On the rise for the third month in a row, the Food Price Index is now the highest since January 2015, says the UN Food and Agriculture Organization. The latest increase in the index is due to higher prices for cereal grains, sugar and dairy. In early 2015, prices were declining from the peak in 2011, when drought affected global food supplies.
U.S. and Mexico agree on sugar-trade rules
There are still details to work out but the commerce ministers of Mexico and the United States announced an agreement in principal on sweetener trade after negotiations stretched a day past the U.S. deadline for a deal. The tentative agreement takes off the table a long-running dispute as the Trump administration prepares its proposals for revising the North American Free Trade Agreement.
Pediatrics group says kids and fruit juice don’t mix
The American Academy of Pediatrics says that far from being a healthy drink, "Fruit juice has no essential role in healthy, balanced diets of children." American children between the ages of 2 and 18 consume almost half their fruit intake in the form of juice, but doctors warn that has to stop.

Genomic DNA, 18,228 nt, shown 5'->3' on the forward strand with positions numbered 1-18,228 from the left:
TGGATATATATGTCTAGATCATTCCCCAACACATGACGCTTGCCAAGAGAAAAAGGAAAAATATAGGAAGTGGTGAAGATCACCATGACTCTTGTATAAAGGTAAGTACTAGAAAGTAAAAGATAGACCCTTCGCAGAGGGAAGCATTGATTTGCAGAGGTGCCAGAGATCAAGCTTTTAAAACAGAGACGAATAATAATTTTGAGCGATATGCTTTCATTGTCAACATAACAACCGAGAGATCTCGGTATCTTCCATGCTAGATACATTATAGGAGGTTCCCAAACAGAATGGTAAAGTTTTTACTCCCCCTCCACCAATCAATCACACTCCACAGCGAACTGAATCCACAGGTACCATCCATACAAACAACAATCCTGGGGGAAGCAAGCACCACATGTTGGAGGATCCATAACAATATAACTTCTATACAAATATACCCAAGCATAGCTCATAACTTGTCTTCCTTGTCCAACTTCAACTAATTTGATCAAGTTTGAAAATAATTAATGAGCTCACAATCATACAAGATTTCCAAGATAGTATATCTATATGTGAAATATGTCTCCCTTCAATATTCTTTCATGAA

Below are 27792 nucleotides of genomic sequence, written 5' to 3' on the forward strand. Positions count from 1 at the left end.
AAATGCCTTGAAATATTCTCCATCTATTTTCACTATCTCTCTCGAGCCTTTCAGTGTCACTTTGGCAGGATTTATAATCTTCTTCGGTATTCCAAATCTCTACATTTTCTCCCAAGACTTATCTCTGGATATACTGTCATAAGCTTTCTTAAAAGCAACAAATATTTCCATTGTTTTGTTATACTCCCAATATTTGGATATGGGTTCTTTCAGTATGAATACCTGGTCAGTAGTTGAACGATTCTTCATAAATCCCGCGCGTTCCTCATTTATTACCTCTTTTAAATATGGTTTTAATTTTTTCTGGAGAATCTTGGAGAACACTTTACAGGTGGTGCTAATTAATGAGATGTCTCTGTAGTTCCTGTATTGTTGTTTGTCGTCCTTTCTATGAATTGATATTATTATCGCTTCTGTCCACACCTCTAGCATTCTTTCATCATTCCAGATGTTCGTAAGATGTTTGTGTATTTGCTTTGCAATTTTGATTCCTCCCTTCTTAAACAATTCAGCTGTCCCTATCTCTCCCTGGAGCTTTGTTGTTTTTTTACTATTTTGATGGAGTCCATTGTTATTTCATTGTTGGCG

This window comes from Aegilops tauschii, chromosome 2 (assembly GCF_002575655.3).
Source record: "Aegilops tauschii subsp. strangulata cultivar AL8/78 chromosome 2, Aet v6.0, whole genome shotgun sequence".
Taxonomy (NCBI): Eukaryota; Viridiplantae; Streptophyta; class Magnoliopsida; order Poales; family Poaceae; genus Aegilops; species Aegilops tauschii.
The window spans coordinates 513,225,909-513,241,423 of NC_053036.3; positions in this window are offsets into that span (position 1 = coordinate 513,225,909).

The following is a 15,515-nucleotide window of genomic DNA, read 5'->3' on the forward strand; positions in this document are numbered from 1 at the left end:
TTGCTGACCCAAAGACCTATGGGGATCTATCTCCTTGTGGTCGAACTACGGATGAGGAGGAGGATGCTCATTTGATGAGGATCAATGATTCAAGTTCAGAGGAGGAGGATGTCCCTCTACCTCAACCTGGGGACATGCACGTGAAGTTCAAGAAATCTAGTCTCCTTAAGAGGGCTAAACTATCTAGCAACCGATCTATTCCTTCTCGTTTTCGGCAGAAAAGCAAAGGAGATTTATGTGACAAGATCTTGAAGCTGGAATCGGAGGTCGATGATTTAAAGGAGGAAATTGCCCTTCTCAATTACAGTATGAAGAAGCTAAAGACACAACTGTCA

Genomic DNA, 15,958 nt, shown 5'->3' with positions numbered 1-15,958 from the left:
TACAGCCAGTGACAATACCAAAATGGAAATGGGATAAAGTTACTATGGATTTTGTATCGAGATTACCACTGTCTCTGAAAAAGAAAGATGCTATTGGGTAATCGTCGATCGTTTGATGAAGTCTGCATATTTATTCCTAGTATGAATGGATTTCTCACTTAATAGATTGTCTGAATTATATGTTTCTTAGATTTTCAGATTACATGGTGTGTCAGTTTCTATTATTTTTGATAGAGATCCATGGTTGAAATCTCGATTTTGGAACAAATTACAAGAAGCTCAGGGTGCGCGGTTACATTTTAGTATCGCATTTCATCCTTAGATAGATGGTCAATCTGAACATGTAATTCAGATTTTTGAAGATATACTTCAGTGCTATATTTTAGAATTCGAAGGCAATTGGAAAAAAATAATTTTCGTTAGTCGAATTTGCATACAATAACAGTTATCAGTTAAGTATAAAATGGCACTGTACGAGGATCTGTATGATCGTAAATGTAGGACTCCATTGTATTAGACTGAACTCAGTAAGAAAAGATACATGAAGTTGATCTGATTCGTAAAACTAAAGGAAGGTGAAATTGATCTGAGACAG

U.S. sees impasse over sugar from Mexico, says it will collect duties
At the same time the White House plans to renegotiate NAFTA, the Trump administration says it will collect antidumping and countervailing duties on sugar from Mexico unless that country agrees to limit shipments to the U.S.
Santa Fe votes today on soda tax